Japan is renowned for being a land populated with apparitions, spirits and demons, which can be both benevolent and dangerous to humans. These creatures are collectively referred to as yōkai, and they come in all shapes and forms. Among the most common are animal yōkai, which typically start as purely animal in appearance when young, but as they grow wiser and more cunning, they assume human-like traits and can even completely transform into humans, concealing their true nature. Among these are the spider yōkai known as tsuchigumo, which means “Earth Spider.” Spiders themselves in Japan do not always have negative connotations, as they are also considered symbols of good luck. However, in the case of tsuchigumo, they are often depicted as malevolent beings that feed on humans.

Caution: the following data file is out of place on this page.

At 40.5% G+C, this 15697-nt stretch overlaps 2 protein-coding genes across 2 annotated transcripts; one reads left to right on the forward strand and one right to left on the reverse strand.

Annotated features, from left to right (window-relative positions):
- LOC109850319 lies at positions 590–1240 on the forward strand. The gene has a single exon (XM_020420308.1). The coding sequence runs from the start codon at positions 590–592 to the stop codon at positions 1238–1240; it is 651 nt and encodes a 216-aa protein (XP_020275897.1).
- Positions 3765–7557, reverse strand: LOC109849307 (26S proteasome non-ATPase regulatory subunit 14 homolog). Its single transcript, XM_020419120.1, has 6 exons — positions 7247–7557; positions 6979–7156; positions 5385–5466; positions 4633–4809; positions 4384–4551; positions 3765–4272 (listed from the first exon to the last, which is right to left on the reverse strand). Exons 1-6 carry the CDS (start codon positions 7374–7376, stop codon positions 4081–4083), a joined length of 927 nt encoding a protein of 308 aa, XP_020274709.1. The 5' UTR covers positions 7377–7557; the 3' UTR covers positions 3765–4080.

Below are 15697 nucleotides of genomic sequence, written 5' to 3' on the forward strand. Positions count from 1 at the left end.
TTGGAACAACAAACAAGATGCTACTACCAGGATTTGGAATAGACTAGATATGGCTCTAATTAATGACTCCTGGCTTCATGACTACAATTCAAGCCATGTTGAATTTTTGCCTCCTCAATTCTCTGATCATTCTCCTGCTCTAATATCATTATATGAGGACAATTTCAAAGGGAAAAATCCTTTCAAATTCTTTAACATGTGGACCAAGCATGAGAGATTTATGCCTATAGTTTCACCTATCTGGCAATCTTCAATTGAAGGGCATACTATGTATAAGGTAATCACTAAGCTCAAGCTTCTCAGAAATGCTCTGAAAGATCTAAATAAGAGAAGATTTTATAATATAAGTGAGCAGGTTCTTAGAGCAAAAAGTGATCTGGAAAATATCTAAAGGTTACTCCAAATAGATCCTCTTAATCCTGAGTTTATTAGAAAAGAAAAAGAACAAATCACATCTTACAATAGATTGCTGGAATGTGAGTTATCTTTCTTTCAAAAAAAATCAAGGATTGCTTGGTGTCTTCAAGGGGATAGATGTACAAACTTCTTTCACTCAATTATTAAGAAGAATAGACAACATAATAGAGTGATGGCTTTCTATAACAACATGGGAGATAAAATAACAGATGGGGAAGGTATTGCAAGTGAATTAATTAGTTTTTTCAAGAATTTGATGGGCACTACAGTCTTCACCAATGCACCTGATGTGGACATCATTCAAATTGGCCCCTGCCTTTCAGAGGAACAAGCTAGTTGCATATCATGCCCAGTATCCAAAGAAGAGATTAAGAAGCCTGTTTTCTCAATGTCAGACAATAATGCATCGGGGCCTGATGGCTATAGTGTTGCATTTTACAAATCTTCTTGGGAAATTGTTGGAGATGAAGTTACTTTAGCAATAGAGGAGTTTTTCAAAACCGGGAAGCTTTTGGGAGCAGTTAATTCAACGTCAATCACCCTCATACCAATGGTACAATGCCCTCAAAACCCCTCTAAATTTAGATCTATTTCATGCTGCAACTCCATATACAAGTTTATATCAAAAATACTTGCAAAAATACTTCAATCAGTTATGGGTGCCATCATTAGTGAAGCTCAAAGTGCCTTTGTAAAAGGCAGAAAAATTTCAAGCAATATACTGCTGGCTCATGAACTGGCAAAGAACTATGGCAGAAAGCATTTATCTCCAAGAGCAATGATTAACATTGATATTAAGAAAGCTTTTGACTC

Some believe that “tsuchigumo” was a derogatory term used by the Japanese to refer to the people who inhabited the islands before the arrival of their ancestors and with whom they fought many wars. The name may have been attributed to them because they lived in caves and, according to descriptions, were very small men with disproportionately long limbs, hence the association with spiders. Only later did tsuchigumo evolve into full-fledged yōkai. The first written appearance of one of these supernatural spiders can be found in the “Tsuchigumo sōshi,” which is an otogizōshi, a prose tale accompanied by drawings (the prototype of the early manga), that is part of a collection dating from the Muromachi period between the 14th and 17th centuries. During the Edo period, the jorōgumo appeared, which means “prostitute spider.” These are yōkai that assume the appearance of beautiful women to deceive humans.
Norse Mythology: Loki